Indian women demand greater Lok Sabha representation
Female candidates in the 2009 elections represented only about 7% of the slate—even though women accounted for 47% of voter turnout.
Political parties in India try to woo female voters, but women say for upcoming Lok Sabha elections, their gender is far too under-represented among candidates.
Still, women may have a significant impact on election results. The 16th Lok Sabha elections will start April 7th and end May 7th.
“I am excited and looking forward for the day of election as I have the vote and want to cast it for the first time. I know my vote has tremendous power and can make a huge change in building my future, but unfortunately there are few female parliamentary candidates,” Delhi University graduate Sachika Pathak told Khabar South Asia.
“I believe most students are aware of the influence of the vote and the majority of young girls will cast their vote”, she added, “but male parliamentarians are unable to understand our problems.”
According to the Election Commission of India, female voters outnumbered men in 16 of 20 state assembly elections since 2010. Both Uttar Pradesh and Bihar– which represent 80 and 40 Lok Sabha seats respectively– have recorded a female voting majority.
But the dominance of males in politics and male chauvinism in general, remains a challenge. While voter turnout in the 2009 Lok Sabha election was high among women– 342.2 million women voters and 374.7 million male voters– male candidates still represented 93.1% of the slate, according to commission statistics.
“Vote for change”
“We are discriminated at all levels, whether it is employment or other social obligations. Even when it comes to voting, we are asked to follow the dictates of our elders, and the vote becomes meaningless for us,” Komal Bajwa, a psychology student at Mata Sundri College for Women, told Khabar. “However, the fact is our vote can change our lives.
“I will vote for change and will persuade my friends and colleagues to vote and change the atmosphere of this country.”
As Supreme Court lawyer Vasundhara Pathak put it, women’s issues will improve only when more females are elected to Parliament.
“Political organisations are not giving adequate representation to women in India,” she told Khabar.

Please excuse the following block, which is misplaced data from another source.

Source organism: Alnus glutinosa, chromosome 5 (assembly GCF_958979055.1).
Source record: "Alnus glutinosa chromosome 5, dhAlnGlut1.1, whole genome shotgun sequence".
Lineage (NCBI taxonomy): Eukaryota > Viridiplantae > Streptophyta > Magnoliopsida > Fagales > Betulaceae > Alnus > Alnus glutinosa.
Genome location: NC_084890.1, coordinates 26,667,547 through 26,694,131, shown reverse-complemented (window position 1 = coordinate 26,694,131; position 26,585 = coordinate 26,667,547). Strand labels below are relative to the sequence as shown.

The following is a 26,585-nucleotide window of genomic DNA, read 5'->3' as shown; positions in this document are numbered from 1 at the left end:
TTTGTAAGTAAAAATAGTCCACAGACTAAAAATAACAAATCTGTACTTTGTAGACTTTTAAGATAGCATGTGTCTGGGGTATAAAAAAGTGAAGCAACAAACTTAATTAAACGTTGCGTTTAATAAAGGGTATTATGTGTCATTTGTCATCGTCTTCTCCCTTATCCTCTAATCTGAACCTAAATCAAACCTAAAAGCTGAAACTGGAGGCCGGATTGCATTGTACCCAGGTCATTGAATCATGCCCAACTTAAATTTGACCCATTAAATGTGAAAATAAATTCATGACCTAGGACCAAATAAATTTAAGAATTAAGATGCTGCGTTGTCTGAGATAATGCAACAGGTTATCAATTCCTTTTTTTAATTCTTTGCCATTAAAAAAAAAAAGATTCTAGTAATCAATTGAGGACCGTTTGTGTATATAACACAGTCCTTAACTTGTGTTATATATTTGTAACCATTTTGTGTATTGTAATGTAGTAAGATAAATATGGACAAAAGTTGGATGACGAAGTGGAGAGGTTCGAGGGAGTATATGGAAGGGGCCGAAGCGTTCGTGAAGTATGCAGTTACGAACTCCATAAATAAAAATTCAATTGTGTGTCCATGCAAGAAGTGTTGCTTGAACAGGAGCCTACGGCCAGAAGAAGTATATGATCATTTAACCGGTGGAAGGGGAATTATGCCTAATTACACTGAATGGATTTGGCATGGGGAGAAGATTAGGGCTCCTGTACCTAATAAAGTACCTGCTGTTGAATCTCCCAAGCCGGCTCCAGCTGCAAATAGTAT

Delhi Policy Group Director General Radha Kumar agreed.
“It is shocking that we even lag behind our neighbours like Afghanistan, Pakistan and Bangladesh in giving women representation in Parliament. The gender bias is still deeply rooted in our mentality. Women in India have to move ahead, as male supremacy continues to supersede in every field of life,” Kumar told Khabar.
Parliamentary quotas for women?
Activists say that male parliamentarians are afraid to pass the Women’s Reservation Bill, which would reserve 33% of all Lok Sabha seats for female members of parliament.
“Unfortunately in our society, male dominance keeps women away from politics. The condition of rural areas is worse than urban, where women hardly have any say,” Jamia Millia Islamia University Geography Professor Haseena Hashia told Khabar.
“Why are they scared of passing the Women’s Reservation Bill? Heavens will not fall by giving (women) their due right – it proves that men want their domination everywhere.”
For her part, Bhartiya Muslims Mahila Andolan co-founder Noorjehan Safia Niaz said that women should fight to end male dominance in society, particularly in politics.
“We are not at all treated equally and the women’s bill is still a far-away dream, which we believe political parties are not going to pass in Parliament, as they know it will end their supremacy over women,” she told Khabar.